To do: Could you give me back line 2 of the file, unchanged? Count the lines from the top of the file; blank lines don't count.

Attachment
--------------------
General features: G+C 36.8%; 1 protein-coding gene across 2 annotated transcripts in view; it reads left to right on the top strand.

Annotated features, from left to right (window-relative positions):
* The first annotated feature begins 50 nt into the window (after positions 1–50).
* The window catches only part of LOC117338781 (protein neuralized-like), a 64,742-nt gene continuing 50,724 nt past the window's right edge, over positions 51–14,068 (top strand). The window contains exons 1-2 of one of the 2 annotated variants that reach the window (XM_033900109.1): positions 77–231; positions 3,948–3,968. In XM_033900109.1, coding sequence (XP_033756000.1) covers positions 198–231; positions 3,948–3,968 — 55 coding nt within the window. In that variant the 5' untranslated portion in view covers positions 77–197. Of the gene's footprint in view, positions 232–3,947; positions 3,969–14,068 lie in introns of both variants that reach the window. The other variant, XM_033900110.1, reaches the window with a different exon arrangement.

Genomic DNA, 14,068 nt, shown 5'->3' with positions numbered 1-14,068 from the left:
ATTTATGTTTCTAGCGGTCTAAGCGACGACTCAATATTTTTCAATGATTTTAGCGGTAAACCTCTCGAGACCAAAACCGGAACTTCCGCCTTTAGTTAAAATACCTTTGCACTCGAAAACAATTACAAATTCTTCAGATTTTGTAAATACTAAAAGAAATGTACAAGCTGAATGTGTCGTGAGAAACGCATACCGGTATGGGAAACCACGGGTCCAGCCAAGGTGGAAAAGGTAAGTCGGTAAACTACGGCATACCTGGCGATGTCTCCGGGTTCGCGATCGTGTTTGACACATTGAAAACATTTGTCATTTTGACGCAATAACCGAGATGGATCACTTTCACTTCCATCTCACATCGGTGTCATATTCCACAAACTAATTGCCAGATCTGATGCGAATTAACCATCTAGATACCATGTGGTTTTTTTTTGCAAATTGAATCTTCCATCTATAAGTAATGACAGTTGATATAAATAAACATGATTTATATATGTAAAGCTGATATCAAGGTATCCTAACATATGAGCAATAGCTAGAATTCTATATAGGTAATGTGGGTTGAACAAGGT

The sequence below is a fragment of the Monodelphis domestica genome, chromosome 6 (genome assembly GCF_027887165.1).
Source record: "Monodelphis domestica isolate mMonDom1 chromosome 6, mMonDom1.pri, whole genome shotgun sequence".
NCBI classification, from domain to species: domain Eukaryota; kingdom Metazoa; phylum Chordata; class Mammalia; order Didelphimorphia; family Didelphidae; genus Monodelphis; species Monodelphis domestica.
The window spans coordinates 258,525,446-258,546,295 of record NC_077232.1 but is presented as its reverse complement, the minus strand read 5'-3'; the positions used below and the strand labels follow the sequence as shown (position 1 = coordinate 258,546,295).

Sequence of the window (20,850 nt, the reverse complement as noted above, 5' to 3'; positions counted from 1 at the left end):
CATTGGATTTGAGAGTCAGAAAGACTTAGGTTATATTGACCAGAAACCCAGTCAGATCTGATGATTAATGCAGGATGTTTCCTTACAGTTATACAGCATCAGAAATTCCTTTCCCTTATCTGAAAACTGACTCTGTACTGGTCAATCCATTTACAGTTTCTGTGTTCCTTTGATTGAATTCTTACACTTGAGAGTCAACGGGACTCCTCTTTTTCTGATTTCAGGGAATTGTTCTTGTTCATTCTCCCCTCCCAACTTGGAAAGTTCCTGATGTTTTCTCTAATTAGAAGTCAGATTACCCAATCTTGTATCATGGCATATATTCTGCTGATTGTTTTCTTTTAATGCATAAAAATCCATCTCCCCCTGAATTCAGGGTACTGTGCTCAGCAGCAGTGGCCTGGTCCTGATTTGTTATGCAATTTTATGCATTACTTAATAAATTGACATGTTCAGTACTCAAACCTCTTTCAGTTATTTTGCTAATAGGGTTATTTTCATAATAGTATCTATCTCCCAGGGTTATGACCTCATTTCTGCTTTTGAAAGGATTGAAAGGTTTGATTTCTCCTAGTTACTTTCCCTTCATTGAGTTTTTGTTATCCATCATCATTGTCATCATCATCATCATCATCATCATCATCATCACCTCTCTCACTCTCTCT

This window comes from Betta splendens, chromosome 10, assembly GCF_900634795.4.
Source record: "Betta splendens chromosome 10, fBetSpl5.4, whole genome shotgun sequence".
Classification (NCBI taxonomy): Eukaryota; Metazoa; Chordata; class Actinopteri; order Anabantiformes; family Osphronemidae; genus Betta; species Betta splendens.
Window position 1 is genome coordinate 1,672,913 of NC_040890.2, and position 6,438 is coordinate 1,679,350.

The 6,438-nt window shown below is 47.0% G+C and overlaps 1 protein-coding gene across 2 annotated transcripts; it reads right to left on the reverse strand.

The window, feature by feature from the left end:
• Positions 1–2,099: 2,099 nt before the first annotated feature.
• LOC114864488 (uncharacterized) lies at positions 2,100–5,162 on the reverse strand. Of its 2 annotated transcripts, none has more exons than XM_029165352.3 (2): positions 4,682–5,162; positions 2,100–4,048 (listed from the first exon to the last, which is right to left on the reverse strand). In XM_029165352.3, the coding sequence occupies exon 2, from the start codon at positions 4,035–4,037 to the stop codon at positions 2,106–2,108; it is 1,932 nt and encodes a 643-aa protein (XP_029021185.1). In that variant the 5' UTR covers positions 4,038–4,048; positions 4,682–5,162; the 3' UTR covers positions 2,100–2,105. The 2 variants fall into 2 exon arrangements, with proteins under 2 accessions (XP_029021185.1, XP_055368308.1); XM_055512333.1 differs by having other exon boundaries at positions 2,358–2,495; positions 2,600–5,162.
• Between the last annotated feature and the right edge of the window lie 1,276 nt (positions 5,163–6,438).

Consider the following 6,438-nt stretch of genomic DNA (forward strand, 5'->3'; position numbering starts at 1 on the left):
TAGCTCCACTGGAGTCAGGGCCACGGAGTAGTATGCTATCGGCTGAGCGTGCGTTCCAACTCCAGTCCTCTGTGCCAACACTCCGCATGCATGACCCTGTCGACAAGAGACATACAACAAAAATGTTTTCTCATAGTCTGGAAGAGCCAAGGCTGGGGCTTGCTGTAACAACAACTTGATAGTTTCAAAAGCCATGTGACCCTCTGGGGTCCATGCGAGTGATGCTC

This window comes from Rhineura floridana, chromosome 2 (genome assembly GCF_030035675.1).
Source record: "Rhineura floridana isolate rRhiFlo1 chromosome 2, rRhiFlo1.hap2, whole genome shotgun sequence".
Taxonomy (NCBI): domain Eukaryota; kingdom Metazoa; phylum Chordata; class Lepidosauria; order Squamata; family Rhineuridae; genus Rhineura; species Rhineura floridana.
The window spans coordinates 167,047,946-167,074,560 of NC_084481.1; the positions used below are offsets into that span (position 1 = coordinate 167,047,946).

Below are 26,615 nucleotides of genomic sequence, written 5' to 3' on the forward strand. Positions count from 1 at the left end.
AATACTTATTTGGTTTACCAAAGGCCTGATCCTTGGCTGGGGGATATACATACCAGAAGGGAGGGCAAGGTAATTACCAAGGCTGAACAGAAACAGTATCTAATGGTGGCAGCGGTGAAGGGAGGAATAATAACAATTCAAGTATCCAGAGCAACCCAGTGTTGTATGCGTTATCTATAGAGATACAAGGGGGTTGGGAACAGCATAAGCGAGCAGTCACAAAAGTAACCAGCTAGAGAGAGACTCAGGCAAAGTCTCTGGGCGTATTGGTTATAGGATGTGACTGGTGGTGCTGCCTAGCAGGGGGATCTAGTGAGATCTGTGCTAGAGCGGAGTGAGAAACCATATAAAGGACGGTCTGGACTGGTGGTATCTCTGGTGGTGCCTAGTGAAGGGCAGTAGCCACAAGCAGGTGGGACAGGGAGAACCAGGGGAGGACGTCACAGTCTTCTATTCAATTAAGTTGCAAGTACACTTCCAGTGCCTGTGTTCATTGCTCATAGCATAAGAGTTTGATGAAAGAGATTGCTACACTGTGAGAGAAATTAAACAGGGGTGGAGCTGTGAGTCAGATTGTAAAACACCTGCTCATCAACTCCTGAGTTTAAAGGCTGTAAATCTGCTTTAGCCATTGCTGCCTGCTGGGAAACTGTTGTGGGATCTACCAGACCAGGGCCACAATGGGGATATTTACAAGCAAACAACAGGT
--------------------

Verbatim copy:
Annotated features, from left to right (window-relative positions):